The fourth one came in on the second night. I was very exhausted and restless. It was 3 in the morning alone, I knew I truly had to come out of the “tunnel”. When the sun rose, I eventually gained my confidence and continued running.
- How did you cope with discomfort and pain in racing?
After overcoming the “tunnels”, I ran pretty well. The UV was very strong. The climate increased and turned really hot, which was extremely dry especially without air pollution. I was determined to push myself and run faster for a few more laps to better my timing.
I was very glad to go through the penultimate lap and got all of my crews to run through the last lap with me.
It’s a tradition in Germany, where participants run clockwise with their crews as the spectators cheer for them.
- What went on inside your head during the race?
Why am I doing this stupid thing?
Planning is the key.
- What’s your advice for people who plan to go ultra?
It’s of course not the hardest thing to do it. Firstly, you have to dream it. If you have decided to do it, you must plan thoroughly. You must know how your planning goes. For instance, training and recovery have a close relationship. In order to train effectively, you must also optimize post-training recovery.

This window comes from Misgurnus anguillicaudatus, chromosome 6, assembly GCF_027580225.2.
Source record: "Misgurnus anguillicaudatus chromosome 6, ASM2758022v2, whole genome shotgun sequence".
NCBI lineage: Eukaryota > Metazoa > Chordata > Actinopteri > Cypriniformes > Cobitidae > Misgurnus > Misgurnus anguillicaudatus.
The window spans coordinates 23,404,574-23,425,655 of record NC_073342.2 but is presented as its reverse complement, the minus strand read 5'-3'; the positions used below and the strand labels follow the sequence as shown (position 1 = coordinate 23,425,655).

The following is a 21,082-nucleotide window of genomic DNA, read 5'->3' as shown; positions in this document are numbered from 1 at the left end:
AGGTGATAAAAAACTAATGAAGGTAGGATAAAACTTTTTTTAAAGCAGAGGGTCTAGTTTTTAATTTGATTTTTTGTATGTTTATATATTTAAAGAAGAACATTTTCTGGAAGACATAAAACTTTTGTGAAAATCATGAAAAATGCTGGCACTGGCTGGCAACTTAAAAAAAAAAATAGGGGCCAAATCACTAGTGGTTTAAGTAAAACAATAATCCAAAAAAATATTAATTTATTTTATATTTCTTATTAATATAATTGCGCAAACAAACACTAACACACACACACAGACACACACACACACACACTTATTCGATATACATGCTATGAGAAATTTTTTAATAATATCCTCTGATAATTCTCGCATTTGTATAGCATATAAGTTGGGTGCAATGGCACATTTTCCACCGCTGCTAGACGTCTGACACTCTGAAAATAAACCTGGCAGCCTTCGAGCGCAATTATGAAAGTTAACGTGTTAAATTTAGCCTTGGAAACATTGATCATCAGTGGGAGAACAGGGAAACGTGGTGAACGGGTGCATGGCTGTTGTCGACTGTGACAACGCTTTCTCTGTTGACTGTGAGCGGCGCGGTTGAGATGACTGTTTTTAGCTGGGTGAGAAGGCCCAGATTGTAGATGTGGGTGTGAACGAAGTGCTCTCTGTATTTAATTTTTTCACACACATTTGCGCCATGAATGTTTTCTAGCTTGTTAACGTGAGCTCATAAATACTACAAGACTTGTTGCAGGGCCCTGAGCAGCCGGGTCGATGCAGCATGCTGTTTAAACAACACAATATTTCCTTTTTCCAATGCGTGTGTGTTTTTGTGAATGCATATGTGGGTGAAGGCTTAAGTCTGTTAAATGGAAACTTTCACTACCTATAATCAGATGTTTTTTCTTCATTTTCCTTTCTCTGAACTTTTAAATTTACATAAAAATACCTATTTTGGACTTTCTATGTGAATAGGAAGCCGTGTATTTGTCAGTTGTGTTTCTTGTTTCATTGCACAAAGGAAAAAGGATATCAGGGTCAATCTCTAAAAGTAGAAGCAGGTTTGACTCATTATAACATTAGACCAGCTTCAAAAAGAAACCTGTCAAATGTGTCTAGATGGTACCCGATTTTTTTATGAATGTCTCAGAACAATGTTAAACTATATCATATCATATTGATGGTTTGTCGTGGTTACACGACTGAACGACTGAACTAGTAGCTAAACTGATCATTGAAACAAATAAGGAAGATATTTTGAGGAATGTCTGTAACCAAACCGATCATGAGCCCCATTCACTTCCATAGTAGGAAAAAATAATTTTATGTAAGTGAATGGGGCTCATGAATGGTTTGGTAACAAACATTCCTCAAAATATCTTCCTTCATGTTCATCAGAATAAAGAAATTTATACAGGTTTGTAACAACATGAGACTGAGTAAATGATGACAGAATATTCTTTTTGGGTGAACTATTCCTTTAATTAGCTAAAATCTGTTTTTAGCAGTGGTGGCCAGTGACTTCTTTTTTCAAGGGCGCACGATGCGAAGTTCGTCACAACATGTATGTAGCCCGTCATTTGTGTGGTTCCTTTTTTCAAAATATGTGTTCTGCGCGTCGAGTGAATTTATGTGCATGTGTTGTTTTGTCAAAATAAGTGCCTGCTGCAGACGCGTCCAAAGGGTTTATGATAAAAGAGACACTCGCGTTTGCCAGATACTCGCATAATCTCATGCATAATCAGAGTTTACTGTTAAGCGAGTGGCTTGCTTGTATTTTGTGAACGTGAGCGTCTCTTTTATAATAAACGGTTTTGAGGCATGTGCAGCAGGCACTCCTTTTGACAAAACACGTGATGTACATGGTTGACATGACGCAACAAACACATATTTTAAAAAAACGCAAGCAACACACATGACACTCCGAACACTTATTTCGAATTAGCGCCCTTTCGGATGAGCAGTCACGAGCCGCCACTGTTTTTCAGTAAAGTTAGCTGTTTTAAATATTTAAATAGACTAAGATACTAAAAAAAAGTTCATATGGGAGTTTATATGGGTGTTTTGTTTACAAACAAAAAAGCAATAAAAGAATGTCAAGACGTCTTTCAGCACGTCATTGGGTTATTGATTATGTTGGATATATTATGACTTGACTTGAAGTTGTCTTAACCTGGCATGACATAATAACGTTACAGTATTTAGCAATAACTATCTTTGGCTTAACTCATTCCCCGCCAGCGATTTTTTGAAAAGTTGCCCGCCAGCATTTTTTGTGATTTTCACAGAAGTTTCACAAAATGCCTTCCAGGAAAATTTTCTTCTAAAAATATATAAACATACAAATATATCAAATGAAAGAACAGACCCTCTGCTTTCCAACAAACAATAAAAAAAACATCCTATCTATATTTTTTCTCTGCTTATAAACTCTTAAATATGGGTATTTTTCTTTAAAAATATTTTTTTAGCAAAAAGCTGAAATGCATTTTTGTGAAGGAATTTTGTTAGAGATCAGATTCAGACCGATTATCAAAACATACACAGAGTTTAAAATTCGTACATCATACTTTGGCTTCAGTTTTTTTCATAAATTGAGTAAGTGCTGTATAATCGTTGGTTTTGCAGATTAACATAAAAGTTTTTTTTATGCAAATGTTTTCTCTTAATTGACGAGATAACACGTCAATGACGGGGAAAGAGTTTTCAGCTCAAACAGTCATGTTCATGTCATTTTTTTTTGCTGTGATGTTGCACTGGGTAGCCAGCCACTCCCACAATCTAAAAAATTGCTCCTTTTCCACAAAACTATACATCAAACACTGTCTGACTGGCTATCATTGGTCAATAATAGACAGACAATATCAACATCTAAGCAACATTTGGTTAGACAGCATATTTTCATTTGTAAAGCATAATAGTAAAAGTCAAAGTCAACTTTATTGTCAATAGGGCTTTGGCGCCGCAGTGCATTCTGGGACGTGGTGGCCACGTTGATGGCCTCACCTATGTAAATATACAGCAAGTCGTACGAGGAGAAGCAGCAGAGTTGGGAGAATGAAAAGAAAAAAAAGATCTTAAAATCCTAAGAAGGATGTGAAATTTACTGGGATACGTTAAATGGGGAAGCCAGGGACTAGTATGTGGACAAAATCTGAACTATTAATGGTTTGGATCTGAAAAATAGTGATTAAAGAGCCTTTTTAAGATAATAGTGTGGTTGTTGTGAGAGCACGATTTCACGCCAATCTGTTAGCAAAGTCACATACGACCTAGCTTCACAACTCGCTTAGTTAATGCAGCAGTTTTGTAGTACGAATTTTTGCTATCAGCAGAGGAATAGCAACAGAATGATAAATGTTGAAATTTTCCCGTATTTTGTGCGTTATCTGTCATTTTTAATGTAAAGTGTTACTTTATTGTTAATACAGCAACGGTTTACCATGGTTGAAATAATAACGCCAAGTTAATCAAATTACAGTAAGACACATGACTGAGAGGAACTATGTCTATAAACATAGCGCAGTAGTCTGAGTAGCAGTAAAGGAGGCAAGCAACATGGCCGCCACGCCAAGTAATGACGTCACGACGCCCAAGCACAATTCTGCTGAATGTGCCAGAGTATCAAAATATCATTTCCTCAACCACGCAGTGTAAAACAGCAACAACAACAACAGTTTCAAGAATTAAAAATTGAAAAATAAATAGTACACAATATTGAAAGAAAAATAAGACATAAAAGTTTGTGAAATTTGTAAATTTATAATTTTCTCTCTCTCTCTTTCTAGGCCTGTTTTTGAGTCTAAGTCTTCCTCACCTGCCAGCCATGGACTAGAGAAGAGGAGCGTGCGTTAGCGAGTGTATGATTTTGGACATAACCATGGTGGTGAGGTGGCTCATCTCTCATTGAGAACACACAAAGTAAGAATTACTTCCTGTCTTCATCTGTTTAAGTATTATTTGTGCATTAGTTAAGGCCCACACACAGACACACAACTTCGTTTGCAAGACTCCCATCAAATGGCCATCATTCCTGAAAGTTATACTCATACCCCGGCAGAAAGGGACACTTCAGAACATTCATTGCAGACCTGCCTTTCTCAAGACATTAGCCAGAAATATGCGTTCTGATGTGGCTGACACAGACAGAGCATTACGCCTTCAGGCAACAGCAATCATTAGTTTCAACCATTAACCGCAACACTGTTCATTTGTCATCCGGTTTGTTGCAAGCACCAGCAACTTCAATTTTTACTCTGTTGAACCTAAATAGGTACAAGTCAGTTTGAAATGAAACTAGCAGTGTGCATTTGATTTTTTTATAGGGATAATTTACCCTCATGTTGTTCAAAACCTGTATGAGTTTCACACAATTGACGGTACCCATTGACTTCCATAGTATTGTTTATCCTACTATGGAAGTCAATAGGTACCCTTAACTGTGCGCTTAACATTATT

- What’s next for you?
Currently, I am planning to participate in Ultra Triple Lensahn Race 2019. There must be something when a race makes the past participants come back again. Triple Ultra Triathlon is grueling, but it eventually becomes something you will miss it. For now, I will focus on training for speed, but endurance.
- What’re the greatest lessons you’ve learned?
After the race, I have got blisters and swollen feet which were two times bigger than my normal size, but this was what you’re expecting after standing for more than 50 hours. It was all mental game to overcome the pain.
Despite the difficulties, distances, and consequences, I am not regretting. The environment of Lensahn was unique, especially having the opportunity to race in a countryside with breath-taking scenery. I raced along the windmill power generators. People were friendly.
Imagine, having to run a total of 96 laps, I had to be mentally strong. This year also happened to be the World Championship, so it was something more special. An ultra-triathlon is designed to test mental toughness, and this is the art of it.
As daunting as it sounds, I’ve learned to stay focused on the goal even when the going gets tough. The organizer would not disqualify you until you decide to give up. So, why should I, right?